SHEEP carcase and eating quality trait breeding value accuracies are expected to be the biggest benefactors of a new multi-trait DNA test now available to Australian sheep producers.
The GGP Sheep CRC 50k test was the final genomic profiling tool developed by the former Cooperative Research Centre for Sheep Industry Innovation (Sheep CRC) and has now been brought to market for industry adoption by Neogen Australasia.
The new test is offering up to a 10 percent increase in accuracy when predicting the presence of productive physical traits. The biggest improvements in breeding value accuracy from the new test are expected to come for traits such as post-weaning eye muscle depth, post-weaning weight, carcase eye muscle depth, shear force or tenderness and carcase fat depth.
Neogen Corporation vice president of international business Dr Jason Lilly said the test featured a more solid set of foundations.
This enabled more reliable and accurate predictions for a wider group of sheep breeders, including those with common breeds and breeders who have not previously participated in programs like MERINOSELECT and LAMBPLAN.
“By advancing the underpinning technology, the new GGP Sheep CRC 50k test features accuracy improvements of up to 10pc, depending on the trait.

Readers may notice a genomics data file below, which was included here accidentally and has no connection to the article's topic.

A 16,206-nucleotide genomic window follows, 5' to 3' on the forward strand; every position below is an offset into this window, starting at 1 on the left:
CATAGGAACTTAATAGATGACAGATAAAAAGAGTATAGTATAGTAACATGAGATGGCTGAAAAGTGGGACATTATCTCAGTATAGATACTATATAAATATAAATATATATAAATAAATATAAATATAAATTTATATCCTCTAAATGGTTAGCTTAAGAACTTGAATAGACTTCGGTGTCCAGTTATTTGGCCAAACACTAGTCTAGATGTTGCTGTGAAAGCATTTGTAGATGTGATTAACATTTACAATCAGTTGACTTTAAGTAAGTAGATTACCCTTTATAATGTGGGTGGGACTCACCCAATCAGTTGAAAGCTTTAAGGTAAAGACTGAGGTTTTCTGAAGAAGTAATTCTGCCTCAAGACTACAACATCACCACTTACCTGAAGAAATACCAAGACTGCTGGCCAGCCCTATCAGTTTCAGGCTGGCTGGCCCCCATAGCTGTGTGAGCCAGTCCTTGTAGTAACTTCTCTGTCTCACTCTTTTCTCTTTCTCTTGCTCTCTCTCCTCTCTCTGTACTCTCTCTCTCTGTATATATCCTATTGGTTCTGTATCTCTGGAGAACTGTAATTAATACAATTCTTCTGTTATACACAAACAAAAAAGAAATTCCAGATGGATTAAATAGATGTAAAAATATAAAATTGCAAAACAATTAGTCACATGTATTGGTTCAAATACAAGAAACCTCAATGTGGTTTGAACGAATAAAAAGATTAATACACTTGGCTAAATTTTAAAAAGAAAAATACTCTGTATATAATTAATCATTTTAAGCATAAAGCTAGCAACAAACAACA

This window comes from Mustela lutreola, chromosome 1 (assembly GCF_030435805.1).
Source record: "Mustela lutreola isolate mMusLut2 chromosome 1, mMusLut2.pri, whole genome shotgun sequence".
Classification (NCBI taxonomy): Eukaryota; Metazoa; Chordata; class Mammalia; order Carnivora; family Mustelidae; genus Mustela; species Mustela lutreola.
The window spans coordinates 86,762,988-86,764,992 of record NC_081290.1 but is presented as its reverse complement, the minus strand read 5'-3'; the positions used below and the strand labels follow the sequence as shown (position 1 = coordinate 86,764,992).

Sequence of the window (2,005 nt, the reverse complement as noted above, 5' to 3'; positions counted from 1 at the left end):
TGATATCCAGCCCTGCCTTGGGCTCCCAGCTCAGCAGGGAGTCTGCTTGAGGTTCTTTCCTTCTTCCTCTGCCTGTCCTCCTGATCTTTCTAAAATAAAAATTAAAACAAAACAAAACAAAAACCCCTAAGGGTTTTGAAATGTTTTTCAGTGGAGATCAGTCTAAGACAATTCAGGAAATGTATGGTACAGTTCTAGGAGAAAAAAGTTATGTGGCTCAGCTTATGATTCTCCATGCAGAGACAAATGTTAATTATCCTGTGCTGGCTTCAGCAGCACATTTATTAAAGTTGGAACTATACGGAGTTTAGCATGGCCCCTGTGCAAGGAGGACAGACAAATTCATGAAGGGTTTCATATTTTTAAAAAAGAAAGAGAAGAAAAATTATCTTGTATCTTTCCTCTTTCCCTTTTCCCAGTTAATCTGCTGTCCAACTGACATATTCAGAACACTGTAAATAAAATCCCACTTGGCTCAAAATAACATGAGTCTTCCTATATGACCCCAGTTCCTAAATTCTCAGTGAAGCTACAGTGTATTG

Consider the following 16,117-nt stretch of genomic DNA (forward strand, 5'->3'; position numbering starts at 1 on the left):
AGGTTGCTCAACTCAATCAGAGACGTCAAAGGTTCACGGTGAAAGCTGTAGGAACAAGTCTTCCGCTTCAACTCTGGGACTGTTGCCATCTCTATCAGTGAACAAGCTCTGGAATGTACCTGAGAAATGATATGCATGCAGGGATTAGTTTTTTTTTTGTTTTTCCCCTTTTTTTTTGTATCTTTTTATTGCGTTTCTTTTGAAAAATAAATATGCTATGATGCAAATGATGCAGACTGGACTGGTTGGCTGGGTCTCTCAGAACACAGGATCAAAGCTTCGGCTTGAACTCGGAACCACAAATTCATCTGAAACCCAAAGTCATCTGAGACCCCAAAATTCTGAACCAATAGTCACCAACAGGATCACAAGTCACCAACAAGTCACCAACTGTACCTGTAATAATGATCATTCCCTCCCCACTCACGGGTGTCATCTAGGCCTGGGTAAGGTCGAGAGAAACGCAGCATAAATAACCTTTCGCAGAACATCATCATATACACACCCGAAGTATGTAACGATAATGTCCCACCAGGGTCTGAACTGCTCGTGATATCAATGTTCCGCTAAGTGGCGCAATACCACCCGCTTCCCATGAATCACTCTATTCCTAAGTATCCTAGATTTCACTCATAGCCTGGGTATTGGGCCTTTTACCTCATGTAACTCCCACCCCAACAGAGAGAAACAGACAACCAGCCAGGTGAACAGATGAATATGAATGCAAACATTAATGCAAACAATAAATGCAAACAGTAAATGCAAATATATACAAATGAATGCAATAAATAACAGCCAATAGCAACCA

“Using traditional genetic measurement and prediction methods to obtain this sort of improvement would have required measuring 14,000 animals for three years at a cost of $5 million, meaning this technology has delivered a massive jump forward for the industry’s ability to accelerate the improvement in the performance of their flocks at a fraction of the cost,” Dr Lilly said.
The GGP Sheep CRC 50k test replaces the Sheep Genomic Test as the standard test used by industry to genotype animals, and its availability will not be limited to the four major breeds like its predecessor.
It predicts the presence of traits including birth weights, growth rates, wool volume and quality, fat coverage, meat eating quality, and resistance to parasites.
“The multi-purpose test also captures traits like horn-poll and a range of genetic defects, removing the need for sheep breeders to purchase specialist tests for these conditions,” Dr Lilly said.
“And the fact that this test analyses 50,000 markers, instead of 15,000, means that imputation methods are no longer as prevalent in determining the presence of genetic traits – recording all of these markers will deepen our genetic databases which in turn will result in further improvement in prediction accuracy in the future.”
The test can be ordered through the SheepDNA website and DNA can be provided for assessment using the standard industry methods of blood cards or tissue sampling units (TSUs).
TSUs are Neogen’s recommended method for submitting DNA samples as they suit Neogen’s automated sample processing equipment, leading to reduced turnaround times, and result in consistent sample type and quality, leading to fewer rejections and fails.
- For more information visit www.sheepdna.com.au